Project 4 Primary Care and Older People (mPower) – Led by Scotland
Beneficiary target 7,000 clients comprising 4,500 ehealth interventions and 2,500 wellbeing plans (Scotland, NI and RoI)
Project Description

 

 

 

Creation of a modernised infrastructure for healthy ageing, access to personalised care services and community support systems to ensure older people can live safely and independently in their own homes. Facilitation of self-management of health and well-being through the use of digital e-health services. Provision of remote access to health services using a virtual platform to bring services to the older person’s home or local healthcare clinic thus reducing the requirement to travel significant distances to access care services’.
Some key impacts to date

 

 

 

The project over achieved the targets set and the learning that has been achieved paves the way for future opportunities for service transformation and for potential future cross-border collaborations. The independent project evaluation findings show that beneficiaries found interactions with mPower to be positive experiences – specifically beneficiaries highlighted feeling decreased social isolation, decreased loneliness, increased feelings of empowerment and confidence, increased digital literacy and a facilitation of self-management behaviours.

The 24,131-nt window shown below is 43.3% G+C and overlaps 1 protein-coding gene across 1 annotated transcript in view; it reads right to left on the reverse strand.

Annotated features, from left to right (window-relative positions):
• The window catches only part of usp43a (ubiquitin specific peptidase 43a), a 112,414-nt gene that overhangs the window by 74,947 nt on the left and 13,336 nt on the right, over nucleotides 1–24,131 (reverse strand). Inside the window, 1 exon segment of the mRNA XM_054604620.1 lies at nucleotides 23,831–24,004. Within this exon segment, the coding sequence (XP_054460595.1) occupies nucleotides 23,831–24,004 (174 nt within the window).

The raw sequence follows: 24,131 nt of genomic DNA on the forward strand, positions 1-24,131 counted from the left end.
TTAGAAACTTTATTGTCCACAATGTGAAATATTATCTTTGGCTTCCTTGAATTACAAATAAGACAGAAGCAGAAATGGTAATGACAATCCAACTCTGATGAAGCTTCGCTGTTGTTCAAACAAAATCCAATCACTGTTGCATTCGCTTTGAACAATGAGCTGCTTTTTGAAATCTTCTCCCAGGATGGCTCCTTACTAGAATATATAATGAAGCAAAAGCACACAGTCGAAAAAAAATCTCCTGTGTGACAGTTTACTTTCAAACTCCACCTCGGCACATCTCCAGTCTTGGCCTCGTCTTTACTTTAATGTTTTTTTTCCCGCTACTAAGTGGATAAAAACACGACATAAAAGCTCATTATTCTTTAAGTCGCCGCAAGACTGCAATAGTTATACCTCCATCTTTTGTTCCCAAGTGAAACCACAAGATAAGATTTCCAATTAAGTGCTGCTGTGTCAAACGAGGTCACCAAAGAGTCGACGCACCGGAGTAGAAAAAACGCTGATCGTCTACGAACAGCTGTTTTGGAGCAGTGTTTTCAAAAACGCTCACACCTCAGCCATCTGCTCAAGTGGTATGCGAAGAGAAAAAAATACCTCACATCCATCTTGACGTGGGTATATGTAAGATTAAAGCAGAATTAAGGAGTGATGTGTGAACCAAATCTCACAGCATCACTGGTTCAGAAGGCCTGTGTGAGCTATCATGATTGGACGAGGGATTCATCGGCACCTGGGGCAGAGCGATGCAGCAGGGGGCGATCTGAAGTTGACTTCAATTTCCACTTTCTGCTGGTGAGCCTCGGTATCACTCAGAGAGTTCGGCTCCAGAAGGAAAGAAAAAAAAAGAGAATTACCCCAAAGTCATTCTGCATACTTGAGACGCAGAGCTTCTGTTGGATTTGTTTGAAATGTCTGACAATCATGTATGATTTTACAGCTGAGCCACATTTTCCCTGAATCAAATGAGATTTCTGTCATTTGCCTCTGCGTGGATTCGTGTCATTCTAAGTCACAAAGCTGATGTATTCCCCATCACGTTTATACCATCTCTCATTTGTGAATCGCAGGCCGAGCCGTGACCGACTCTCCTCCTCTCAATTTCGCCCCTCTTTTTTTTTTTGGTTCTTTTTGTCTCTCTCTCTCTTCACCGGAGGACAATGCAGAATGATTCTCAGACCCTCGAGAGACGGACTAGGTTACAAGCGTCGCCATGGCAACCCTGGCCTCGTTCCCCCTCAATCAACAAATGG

Project 5 Population Health  (Community Health Sync – CoH Sync)
Beneficiary target 10,000 people receiving a health and wellbeing plan and support to improve their health and well-being.
Project Description

 

 

 

 

Development of a network of locality Health and Well-being Hubs in the border region of RoI/NI and Western Scotland, resourced with health trainers who support individuals and groups to become more active in improving their own health and well-being by making better use of existing resources, improving access through cross border working and filling identified gaps in service provision, thus building sustainable resilience through a community assets based approach. Focus is on tackling health inequalities and reducing the impact of key risk factors in the development of long term conditions.
Some key impacts to date

 

 

Overall, CoH-Sync reached about 12,000 people: 8,376 engaged with the complete project offer by developing health and wellbeing plans, an additional 1,500 were supported through the Covid-19 emergency response, and the Hubs had brief contact with around 2,000 others. Participants saw a marked improvement in mental wellbeing, diet and physical activity levels.